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Alex Lowe Feared Dead in Avalanche

Alex Lowe, one of America's strongest and best-known climbers, is presumed dead after an avalanche struck on 26,291-foot Shishapangma in Chinese Tibet on October 5 (Tibet time). Also missing and presumed killed is high-altitude cameraman Dave Bridges. The massive avalanche struck the climbers above Advance Base Camp on the upper slopes of the mountain, according to Andrew McLean, leader of the 1999 American Shishapangma Ski Expedition.

Alex Lowe
Lowe, 40, of Bozeman, Montana, and Bridges, 29, of Aspen, Colorado, were members of the Shishapangma expedition, which hoped not only to climb the 14th highest mountain on earth, but also to ski down it. Bridges was part of a three-man film crew that was documenting the climb.

Expedition leader Andrew McLean told via satellite telephone early Tuesday morning (PDT) that Lowe, Bridges and Colorado climber Conrad Anker were caught in the same big avalanche above Advance Base Camp. McLean reported Anker, a member of this spring's Mallory and Irvine Research Expedition to Mount Everest, was "pretty beat up" but not seriously injured. Lowe and Bridges have not been found.

Dave Bridges
Dave Bridges
Reports from expedition members still on the mountain stated that the climbing team had split off into two groups, from their 18,000-foot camp, in search of a route up the mountain. At an approximate altitude of 19,000 feet, with teams located on separate sides of a glacier, the climbers spotted the beginning of the avalanche. Both teams dispersed in an attempt to escape from the massive slide as it traveled 6000 feet towards them. However the avalanche struck one of the groups, which included famed mountaineers Anker and Lowe, as well as climber/cameraman Bridges. Conrad Anker, who survived, was thrown over 100 feet by the avalanche and partially buried. Conrad’s attempts to find his climbing partners were unsuccessful.

The rest of the team managed to avoid direct contact with the avalanche but various members were slightly injured with windblast. The remaining members immediately began a search for the victims, but due to hazardous conditions have given up any hope of recovering the bodies and they are presumed buried under the avalanche.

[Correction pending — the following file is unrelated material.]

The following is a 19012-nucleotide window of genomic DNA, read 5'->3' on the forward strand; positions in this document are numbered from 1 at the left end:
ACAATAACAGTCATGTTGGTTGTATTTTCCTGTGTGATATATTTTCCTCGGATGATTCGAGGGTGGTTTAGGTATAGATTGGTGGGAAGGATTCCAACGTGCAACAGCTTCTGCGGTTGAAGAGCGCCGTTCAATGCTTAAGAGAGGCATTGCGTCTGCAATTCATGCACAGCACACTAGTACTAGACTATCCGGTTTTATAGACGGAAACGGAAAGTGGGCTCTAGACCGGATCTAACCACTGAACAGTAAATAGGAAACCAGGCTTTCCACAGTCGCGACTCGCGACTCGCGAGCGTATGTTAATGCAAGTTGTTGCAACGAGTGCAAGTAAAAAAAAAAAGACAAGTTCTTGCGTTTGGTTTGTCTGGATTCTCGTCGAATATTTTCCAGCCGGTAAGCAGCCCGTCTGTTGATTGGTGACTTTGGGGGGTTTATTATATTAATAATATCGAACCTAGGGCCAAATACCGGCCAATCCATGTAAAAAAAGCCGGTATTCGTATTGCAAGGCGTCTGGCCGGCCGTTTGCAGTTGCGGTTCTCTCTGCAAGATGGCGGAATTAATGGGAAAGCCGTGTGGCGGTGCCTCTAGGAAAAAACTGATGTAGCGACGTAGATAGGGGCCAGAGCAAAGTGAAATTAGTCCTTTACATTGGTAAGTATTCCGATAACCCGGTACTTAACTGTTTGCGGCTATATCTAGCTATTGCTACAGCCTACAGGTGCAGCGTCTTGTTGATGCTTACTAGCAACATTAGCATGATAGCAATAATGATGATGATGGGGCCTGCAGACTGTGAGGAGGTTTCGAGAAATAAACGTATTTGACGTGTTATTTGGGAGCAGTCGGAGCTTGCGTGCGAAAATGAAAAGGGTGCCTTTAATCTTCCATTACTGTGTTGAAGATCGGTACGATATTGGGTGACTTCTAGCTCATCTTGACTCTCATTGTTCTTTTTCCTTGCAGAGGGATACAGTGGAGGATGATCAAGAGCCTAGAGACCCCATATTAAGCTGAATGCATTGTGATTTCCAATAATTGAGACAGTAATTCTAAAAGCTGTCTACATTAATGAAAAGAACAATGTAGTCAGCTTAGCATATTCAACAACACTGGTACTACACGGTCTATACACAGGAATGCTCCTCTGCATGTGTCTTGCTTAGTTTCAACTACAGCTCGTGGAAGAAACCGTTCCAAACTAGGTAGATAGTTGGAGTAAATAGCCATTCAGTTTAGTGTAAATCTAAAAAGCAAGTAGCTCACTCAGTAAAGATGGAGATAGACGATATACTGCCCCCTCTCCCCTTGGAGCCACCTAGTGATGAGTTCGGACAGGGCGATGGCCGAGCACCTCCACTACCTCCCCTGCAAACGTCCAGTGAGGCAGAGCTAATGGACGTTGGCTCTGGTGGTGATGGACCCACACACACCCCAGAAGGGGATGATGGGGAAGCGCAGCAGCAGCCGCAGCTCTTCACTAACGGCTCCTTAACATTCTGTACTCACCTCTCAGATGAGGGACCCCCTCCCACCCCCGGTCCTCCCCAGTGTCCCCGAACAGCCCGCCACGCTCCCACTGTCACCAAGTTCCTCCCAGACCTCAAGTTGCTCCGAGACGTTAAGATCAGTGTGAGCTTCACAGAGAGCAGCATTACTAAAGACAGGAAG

Lowe was widely regarded as one of the strongest of active climbers. His resume of hard alpine climbs stands out among the achievements of other modern climbers. Just his recent highlights include an ascent last August of Great Trango Tower in Pakistan. Other ascents include Kwangde Nup, north face, new route, 5.10, A-3; Kusum Kanguru, north face, new route, solo, both in Nepal. In Alaska, Lowe pulled off a one-day first ascent of Hunter's Moonflower Buttress; in Antarctica, he made numerous first ascents, including Mount Scott, south face, Rakekniven, Queen Maud Land, Minaret, Ellsworth Range; and in Baffin Island, he made the first ascent of Sail Peak. Many of his climbs were made with members of The North Face climbing team, of which Lowe was a long-time member.

A US national paragliding champion, Bridges' Himalayan highlights include reaching the summits of Annapurna IV, Ama Dablam, Baruntse and Makalu. In 1994, he was the Leader of the successful American K2 South Spur Expedition where he personally reached 8,300m.

Memorial Fund Established: A fund has been established for Alex Lowe's three children. Those interested in making a donation can send to: Fund for the Children of Alex Lowe, Care of Norene Bancroft, US Bank, 104 East Main Street, Bozeman, Montana 59715

Honor the Memory, Spirit, and Energy
Lowe Taught Sherpas to Love Espresso
Aspen Paragliding Tribute to Dave Bridges
Climbers: What Next?
Climbers Recount Tragedy
Alex Lowe Interview
Alex Lowe Bio
Dave Bridges Bio


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